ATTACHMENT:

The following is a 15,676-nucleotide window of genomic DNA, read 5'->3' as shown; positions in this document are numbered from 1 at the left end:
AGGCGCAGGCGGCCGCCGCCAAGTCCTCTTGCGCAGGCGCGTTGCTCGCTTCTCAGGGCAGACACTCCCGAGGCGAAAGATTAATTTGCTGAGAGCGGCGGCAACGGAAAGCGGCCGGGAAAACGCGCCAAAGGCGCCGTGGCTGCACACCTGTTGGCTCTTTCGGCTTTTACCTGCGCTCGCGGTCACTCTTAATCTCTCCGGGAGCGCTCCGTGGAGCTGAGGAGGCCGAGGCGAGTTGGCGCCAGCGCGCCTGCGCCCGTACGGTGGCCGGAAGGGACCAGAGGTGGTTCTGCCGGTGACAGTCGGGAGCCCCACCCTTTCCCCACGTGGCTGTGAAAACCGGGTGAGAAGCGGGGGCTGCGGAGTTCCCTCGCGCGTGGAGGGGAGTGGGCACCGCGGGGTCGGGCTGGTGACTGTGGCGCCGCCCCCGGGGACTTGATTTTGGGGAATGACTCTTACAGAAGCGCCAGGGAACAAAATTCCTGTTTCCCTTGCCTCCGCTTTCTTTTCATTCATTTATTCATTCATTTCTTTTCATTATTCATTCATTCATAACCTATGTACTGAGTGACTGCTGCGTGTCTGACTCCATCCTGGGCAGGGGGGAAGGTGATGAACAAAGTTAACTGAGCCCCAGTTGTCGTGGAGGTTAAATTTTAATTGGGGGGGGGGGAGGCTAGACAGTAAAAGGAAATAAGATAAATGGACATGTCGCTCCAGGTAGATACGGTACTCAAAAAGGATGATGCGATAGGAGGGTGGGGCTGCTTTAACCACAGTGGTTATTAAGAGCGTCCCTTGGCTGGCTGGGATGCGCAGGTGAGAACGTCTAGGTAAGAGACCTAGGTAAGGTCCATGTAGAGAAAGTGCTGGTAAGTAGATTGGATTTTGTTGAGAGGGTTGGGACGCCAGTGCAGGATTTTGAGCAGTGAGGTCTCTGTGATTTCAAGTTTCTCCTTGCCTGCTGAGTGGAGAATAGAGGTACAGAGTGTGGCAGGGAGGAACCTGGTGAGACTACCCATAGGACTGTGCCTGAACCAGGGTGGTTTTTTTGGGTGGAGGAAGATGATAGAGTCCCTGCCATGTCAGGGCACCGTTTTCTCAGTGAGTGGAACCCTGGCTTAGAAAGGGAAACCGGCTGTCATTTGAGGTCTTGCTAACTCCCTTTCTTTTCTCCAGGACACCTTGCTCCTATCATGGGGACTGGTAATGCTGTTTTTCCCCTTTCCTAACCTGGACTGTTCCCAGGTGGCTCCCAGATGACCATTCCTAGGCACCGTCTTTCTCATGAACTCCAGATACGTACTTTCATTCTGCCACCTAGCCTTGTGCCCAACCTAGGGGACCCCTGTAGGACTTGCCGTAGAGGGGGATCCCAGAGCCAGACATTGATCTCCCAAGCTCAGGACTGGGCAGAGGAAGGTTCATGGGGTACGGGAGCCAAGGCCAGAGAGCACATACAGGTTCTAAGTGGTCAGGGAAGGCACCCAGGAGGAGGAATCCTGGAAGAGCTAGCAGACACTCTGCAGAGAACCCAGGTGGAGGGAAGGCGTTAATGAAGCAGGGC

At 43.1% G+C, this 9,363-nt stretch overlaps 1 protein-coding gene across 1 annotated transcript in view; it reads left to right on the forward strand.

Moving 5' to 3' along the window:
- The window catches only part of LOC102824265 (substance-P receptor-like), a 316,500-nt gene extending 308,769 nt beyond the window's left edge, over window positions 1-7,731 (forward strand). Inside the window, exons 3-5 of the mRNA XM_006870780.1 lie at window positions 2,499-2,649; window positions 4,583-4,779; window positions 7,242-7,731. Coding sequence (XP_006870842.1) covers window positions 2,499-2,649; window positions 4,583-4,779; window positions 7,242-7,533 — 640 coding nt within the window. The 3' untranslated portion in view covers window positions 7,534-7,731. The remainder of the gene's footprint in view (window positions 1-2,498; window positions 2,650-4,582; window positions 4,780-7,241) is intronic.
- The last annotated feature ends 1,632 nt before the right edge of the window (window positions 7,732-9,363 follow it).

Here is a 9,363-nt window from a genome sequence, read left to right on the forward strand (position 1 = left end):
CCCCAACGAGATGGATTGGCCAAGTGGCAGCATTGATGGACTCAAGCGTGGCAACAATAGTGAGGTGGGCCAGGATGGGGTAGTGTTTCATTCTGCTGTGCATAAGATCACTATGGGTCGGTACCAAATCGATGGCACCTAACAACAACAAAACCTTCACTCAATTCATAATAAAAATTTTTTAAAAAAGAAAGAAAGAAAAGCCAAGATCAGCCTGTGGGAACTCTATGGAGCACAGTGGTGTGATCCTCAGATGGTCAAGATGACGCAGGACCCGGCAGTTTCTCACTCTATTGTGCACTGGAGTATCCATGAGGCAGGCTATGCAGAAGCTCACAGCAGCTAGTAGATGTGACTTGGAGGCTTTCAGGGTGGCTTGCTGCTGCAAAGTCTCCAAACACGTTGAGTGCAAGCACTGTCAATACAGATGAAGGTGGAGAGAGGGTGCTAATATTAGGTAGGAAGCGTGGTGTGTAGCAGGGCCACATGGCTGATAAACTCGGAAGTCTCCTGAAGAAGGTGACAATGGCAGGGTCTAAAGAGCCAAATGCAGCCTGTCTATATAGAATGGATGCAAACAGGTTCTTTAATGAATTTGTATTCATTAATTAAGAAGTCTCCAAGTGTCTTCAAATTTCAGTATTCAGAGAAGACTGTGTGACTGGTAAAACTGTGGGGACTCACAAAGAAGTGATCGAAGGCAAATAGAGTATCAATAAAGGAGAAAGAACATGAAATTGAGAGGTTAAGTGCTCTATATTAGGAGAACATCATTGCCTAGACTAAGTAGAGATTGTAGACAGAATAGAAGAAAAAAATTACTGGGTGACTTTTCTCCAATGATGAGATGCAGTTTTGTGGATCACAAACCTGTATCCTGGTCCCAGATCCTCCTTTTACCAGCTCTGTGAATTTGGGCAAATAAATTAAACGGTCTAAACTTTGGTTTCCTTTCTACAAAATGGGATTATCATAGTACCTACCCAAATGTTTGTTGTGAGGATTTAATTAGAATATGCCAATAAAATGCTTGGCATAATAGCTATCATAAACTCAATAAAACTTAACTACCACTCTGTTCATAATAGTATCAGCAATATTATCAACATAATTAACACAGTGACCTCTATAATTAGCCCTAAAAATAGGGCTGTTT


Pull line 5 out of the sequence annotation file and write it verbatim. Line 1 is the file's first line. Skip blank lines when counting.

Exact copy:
- The window catches only part of LOC102824265 (substance-P receptor-like), a 316,500-nt gene extending 308,769 nt beyond the window's left edge, over window positions 1-7,731 (forward strand). Inside the window, exons 3-5 of the mRNA XM_006870780.1 lie at window positions 2,499-2,649; window positions 4,583-4,779; window positions 7,242-7,731. Coding sequence (XP_006870842.1) covers window positions 2,499-2,649; window positions 4,583-4,779; window positions 7,242-7,533 — 640 coding nt within the window. The 3' untranslated portion in view covers window positions 7,534-7,731. The remainder of the gene's footprint in view (window positions 1-2,498; window positions 2,650-4,582; window positions 4,780-7,241) is intronic.